The following piece of Flash Fiction won first place in the 2016 Dromineer Literary Festival Flash Fiction Competition.
In The Cool Of Evening
In this vivid place, there are no beaches that haven’t been shaped by man. Rock measured, dug out and dumped inland, tonnes of sugar-white sand lorried in and spread, pristine like the pleats of towels digitised by the marketing designers who conjured the brochure.
When he first glimpsed those deliberate beaches, he recognised them as where he would die. The sunshine fallacy rendered the place perfect for a premature end and while making plans, it became the only location where he could live and die without her.
To begin, he rewrote his script, fashioned a visible timetable, clear so that he could be missed and maybe someone in the post office would contact his children once the mail gathered.
His mornings started with coffee and a croissant at the bar front downstairs. A nod to neighbours from the last fifteen summers, the man who patted him on the shoulder when he realised why his wife no longer sat opposite, goading him for using too much sweetener in his coffee. “Aspartame will kill you, love. It’s a known carcinogen.” That man gave him the comfort of letting his shadow fill what should have been her chair, a small moment of company.
In the afternoon, he would idle down the sunburst streets towards the Prom, making sure his hat brim covered his ears, the tip of his nose. A jaunty angle suited his countenance mostly, but he had long outlived the touristic pinkening that came from an ill-advised shunning of sun screen.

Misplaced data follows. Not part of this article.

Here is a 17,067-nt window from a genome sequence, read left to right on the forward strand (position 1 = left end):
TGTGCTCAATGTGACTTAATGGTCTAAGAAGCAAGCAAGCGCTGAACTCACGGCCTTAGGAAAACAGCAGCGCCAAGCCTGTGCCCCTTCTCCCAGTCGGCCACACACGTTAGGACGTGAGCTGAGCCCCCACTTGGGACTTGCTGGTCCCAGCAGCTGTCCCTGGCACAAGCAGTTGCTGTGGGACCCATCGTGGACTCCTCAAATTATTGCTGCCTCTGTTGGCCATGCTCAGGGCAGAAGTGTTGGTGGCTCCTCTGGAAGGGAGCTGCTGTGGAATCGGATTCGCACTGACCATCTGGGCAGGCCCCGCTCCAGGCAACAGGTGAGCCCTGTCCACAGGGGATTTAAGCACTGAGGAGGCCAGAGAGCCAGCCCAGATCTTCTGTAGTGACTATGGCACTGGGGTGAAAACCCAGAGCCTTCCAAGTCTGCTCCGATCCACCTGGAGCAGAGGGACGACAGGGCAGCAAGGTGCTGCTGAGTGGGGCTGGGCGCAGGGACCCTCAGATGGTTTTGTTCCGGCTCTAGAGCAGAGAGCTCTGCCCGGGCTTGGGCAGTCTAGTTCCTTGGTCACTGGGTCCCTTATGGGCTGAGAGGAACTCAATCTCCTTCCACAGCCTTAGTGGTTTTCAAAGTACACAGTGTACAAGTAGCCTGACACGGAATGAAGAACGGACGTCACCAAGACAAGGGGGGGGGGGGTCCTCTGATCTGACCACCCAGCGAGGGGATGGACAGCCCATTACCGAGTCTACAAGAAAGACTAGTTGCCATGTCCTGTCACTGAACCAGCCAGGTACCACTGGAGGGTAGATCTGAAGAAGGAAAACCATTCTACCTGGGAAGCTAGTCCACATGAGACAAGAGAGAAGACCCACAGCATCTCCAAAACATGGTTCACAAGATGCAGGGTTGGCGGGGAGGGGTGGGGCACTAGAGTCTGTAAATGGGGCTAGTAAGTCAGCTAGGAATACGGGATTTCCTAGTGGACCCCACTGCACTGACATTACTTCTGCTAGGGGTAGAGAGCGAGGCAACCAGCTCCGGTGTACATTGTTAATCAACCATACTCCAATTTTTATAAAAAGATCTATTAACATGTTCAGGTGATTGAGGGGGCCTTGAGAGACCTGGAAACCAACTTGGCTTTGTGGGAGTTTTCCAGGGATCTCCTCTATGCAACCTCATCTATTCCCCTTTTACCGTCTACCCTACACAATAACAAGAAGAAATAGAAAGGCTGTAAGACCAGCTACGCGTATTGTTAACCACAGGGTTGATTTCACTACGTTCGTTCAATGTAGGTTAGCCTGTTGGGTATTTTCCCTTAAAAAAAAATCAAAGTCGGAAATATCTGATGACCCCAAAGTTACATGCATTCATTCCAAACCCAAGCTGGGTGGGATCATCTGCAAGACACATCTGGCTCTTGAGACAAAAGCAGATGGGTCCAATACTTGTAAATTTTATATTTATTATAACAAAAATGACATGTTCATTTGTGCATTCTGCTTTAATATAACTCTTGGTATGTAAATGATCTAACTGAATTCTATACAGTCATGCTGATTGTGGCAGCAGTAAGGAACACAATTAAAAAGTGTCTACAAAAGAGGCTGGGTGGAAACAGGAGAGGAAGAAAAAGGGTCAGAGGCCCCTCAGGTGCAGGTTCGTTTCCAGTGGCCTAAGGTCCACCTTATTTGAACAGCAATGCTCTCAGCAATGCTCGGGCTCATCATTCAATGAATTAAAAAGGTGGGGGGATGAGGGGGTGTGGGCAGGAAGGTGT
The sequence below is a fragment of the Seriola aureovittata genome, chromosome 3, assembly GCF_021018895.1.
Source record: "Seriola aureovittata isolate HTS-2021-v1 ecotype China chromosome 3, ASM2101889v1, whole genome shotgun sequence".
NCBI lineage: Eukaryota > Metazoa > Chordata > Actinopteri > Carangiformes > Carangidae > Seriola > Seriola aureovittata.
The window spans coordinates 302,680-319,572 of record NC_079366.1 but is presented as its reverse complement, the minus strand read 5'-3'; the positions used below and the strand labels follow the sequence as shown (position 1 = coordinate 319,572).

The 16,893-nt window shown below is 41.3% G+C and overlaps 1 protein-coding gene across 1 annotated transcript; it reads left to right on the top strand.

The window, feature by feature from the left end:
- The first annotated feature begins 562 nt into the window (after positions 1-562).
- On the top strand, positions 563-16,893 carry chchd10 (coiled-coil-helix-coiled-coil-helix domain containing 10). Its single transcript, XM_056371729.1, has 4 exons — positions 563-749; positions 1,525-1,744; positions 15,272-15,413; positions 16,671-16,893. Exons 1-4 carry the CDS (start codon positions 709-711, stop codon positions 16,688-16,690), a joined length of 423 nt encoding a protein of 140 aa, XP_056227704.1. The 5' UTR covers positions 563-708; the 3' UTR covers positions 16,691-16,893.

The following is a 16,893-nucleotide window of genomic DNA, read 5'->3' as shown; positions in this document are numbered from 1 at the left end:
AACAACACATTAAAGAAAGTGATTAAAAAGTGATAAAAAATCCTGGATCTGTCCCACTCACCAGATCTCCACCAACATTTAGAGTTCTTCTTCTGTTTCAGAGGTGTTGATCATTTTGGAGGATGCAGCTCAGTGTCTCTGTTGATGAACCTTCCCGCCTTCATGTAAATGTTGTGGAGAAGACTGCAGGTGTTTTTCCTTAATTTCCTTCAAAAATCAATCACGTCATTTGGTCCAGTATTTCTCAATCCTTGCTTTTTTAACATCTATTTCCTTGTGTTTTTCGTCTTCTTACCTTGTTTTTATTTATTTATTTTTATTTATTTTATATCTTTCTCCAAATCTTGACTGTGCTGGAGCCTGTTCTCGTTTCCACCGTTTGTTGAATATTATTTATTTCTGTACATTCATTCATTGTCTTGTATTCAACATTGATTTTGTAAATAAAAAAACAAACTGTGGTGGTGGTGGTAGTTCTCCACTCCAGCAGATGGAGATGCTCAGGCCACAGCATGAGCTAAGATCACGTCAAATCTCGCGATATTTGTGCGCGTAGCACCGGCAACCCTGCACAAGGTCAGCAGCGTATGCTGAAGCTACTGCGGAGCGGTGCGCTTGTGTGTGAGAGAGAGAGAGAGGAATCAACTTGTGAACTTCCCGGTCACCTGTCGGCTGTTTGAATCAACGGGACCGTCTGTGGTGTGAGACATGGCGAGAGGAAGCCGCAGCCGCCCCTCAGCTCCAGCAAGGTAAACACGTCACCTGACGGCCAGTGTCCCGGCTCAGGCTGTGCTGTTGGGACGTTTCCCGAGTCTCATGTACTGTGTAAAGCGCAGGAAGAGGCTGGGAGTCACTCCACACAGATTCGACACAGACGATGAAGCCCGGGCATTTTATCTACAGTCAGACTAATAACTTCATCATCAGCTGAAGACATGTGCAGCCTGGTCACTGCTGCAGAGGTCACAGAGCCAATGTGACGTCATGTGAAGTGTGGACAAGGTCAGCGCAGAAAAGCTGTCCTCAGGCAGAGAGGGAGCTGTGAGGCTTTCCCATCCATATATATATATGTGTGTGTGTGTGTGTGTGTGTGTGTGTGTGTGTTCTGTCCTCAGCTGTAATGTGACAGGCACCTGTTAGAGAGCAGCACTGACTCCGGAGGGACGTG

He had been sunburnt the day they met, in the gentle days before UV rays, SPF, when assessing curious moles and markings remained the preserve of elderly ladies and the paranoid, when men unburdened their shoulders of shirts the minute the sun staggered out. It was a time when reddened skin made a man, the evidence of hard work peeling into drooped collars in the cool of evening.
In that sepia tinted way, their initial contact was a standard meet-cute from a simpler time, him working outdoors, her employed inside a home grander than either of their origins. Feelings cultivated through a respectful courtship of ha’penny cinema trips and shared bags of chips, of walks on roads bordered by unkempt ditches, furze, bracken and cuckoo spit.
The first time skin met skin was the cool of her palms soothing a kitchen-made balm into his brittle sun-dried neck. He never asked for care, wasn’t reared to ever expect a tender hand. She owned every kind touch he never thought he deserved and he lived each of their days trying to earn what she gave freely.
He told the children, in the days after they buried her, that their life together had been lived in the open air, that there hadn’t been a second she didn’t search for a fresh breath. He told them that he had to go where he would be sure to find her. He said he wouldn’t live again until he filled his lungs for the last time.